There is a lot to say about these, but primarily I am coming from the perspective of coevolutionary algorithmscoevolutionary algorithms

A part of complexity science that deals directly with nature-inspired evolutionary processes involving interaction in the fitness function. A definition I've used in the past is that these algorith... theory, where the notion is meant to be "arg min for interactive domainsinteractive domains

A collection of one or more functions, called metrics, of the form $p\colon X_1\times X_2\times\cdots\times X_n\rightarrow R$, where

each $i$ with $1\leq i\leq n$ is a domain role

an element $...". Below are some details.

First, a punchline: coevolutionary algorithmscoevolutionary algorithms

A part of complexity science that deals directly with nature-inspired evolutionary processes involving interaction in the fitness function. A definition I've used in the past is that these algorith... should consist of the specification of an interactive domain, a solution concept, and some form of evolutionary dynamics over the interactive domain that aims to find solutions as specified by the solution concept.

When optimizing functions, there are a number of possibilities for specifying exactly what you're trying to accomplish. If you have some function $f\colon S\rightarrow\mathbb{R}$, "maximizing" it could mean:

- Finding the value $r\in\mathbb{R}$ that $f$ actually takes on some unspecified input that is larger than or equal to any other value the function takes on other inputs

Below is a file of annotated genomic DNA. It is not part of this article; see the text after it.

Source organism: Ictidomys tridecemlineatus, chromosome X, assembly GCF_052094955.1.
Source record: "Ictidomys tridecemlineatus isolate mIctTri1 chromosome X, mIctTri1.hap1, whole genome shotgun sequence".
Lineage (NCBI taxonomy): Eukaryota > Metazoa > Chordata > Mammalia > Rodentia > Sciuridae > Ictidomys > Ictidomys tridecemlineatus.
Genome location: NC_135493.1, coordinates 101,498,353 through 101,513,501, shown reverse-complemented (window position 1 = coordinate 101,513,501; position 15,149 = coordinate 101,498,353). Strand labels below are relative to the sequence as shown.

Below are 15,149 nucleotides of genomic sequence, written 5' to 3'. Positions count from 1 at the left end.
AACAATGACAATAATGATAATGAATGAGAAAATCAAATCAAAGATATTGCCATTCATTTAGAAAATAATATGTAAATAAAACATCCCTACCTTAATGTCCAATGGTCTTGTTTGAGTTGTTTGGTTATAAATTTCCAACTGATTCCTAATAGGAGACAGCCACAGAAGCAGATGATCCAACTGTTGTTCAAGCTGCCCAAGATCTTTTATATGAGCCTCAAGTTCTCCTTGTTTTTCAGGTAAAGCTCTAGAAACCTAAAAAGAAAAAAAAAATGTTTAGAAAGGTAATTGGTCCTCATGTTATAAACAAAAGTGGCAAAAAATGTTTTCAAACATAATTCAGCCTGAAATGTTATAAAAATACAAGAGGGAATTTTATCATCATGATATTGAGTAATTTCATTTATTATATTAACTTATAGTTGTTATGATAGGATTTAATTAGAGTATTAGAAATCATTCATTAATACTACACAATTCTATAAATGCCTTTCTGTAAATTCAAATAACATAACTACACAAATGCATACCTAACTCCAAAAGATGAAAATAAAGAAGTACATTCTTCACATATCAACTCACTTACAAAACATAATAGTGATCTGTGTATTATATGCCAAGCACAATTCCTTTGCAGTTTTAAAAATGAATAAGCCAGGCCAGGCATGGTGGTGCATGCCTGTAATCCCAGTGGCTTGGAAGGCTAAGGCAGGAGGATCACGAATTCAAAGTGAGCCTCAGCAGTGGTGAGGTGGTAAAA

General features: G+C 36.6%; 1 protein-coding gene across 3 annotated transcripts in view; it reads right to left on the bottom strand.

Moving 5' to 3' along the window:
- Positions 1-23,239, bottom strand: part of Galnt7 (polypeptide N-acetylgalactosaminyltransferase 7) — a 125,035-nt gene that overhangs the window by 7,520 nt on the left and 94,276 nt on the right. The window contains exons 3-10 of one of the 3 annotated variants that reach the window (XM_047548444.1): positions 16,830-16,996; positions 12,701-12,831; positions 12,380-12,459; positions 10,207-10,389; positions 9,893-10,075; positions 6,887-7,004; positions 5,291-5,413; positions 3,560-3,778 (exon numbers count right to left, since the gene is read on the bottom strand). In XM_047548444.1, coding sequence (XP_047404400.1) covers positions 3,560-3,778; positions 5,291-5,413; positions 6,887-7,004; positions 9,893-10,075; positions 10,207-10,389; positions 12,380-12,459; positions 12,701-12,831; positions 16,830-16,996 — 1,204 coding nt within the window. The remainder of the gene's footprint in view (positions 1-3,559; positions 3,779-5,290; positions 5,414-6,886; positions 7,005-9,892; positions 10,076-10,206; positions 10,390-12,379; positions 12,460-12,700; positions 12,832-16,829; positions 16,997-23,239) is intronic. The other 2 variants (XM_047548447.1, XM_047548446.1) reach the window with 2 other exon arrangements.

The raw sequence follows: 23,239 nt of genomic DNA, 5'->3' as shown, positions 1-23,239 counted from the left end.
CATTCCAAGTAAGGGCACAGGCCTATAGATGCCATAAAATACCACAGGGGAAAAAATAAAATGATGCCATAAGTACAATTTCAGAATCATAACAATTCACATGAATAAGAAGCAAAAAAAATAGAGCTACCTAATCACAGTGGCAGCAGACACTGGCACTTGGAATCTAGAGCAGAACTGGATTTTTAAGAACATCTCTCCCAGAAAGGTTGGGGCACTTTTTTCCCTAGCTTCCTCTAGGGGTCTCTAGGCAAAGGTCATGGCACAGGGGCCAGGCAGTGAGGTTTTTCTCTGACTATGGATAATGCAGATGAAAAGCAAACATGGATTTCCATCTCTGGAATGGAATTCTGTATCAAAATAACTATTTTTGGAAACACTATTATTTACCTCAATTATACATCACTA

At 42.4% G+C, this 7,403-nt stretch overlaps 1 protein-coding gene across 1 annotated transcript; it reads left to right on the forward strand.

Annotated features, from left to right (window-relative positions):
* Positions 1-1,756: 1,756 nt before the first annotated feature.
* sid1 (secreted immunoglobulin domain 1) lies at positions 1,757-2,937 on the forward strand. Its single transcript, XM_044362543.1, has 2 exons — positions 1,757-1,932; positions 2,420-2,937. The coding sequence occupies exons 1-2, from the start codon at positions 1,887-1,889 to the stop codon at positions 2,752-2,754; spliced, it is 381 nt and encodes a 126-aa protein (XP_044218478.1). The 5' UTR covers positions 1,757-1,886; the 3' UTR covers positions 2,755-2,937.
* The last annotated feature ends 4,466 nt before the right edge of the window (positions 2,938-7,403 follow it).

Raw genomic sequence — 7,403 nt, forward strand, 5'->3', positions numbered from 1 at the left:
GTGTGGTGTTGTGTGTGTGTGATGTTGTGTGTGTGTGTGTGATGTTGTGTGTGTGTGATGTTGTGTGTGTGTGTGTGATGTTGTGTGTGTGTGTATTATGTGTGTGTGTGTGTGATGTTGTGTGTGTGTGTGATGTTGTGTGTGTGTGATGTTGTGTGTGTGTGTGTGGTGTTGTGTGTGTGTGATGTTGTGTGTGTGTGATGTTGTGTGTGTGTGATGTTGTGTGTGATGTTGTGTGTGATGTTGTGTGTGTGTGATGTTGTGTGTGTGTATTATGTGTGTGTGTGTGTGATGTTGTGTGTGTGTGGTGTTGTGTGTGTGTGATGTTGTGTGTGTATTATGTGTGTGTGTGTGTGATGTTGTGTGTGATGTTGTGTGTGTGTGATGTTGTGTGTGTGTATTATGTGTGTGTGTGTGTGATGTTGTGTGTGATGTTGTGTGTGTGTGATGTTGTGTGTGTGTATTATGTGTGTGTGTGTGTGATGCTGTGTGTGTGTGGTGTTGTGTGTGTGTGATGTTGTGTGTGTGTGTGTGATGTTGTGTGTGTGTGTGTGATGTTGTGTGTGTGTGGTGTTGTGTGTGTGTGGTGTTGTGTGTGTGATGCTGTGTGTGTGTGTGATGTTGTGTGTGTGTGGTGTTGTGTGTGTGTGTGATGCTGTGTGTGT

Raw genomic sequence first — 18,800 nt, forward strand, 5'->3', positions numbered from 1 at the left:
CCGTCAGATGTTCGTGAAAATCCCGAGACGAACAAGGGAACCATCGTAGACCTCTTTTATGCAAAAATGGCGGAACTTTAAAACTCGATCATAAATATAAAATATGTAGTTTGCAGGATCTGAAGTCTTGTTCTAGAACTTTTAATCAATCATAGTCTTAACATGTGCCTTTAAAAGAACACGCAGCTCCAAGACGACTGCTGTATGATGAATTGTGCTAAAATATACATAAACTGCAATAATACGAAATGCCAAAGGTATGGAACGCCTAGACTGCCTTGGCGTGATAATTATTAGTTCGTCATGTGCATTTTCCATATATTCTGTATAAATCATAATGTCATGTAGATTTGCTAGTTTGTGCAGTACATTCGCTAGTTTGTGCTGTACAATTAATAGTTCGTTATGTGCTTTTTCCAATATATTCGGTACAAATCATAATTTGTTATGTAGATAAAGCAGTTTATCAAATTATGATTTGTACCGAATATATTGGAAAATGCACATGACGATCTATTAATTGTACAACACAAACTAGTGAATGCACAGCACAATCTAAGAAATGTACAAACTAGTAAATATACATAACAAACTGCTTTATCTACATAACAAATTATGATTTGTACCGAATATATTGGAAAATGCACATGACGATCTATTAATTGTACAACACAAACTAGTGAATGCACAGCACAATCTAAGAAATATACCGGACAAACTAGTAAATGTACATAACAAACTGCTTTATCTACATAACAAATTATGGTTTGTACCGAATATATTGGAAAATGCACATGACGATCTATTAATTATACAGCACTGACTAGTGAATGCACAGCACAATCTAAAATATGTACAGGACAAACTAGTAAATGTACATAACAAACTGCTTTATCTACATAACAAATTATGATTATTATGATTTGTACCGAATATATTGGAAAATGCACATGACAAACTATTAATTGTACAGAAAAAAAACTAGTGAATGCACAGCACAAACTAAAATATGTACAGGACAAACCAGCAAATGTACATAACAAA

- Finding an element $s\in S$ such that $f(s) = r$
- Finding all elements in $S$ that $f$ gives value $r$

The last, or possibly the second to last, are sometimes called arg max. All this puts aside things like suprema, or the possibility that $f$ never takes a maximum value.

When it comes to a two-input function like $p\colon S\times T\rightarrow R$, a simplest-possible interactive domain, a new layer of complexity is added

- $R$ may have incomparable elements
- It is not specified whether we are seeking an $s\in S$, a $t\in T$, a pair $(s,t)\in S\times T$, or something else such as an ensemble

What we do with both these points needs to be clarified before we can begin to talk about optimizing. The interactive domain definition specifies who gets the value from a function like $p$ (second point), while the solution concept specifies what solutions are selected given all this information.

As with max or arg max, solution concepts are in a sense polymorphic. Rather than try to write down what they are in full generality using symbols, I'll just say that a solution concept should be such that it specifies a well-defined collection of solutions for any view/state of an interactive domain.

In the case of a single function $p\colon S\times T\rightarrow R$ interpreted as giving values to elements of $S$ such that higher up $R$'s order is better, then a solution concept might take a form like $\partial\colon\mathscr{P}(S)\times \mathscr{P}(T)\rightarrow\mathscr{P}(S)$. In algorithms that seek Nash equilibria, the output might be $\mathscr{P}(\Lambda^S)$ (sets of mixtures of elements of $S$) instead. In algorithms that seek Pareto non-dominated fronts, the output might be $\mathscr{P}(\mathscr{P}(S))$ (there are technical reasons why it does not suffice to output a single Pareto front). So a slight generalization is to say the solution concept maps the "raw material" from the interactive domain or search algorithm to a collection of configurations; the solution concept, or some other device, will have to specify what these configurations are then.

Sevan Ficici's PhD dissertation develops a notion of monotonic solution concept and shows these have nice ratcheting properties. I've done some work on coevolutionary free lunchescoevolutionary free lunches

Refers to the general idea that for a fixed class of problems, there can be [[coevolutionary algorithms]] that perform better than others on all instances of that class. It is an extension of a ser... that develops techniques for (some) non-monotonic solution concepts.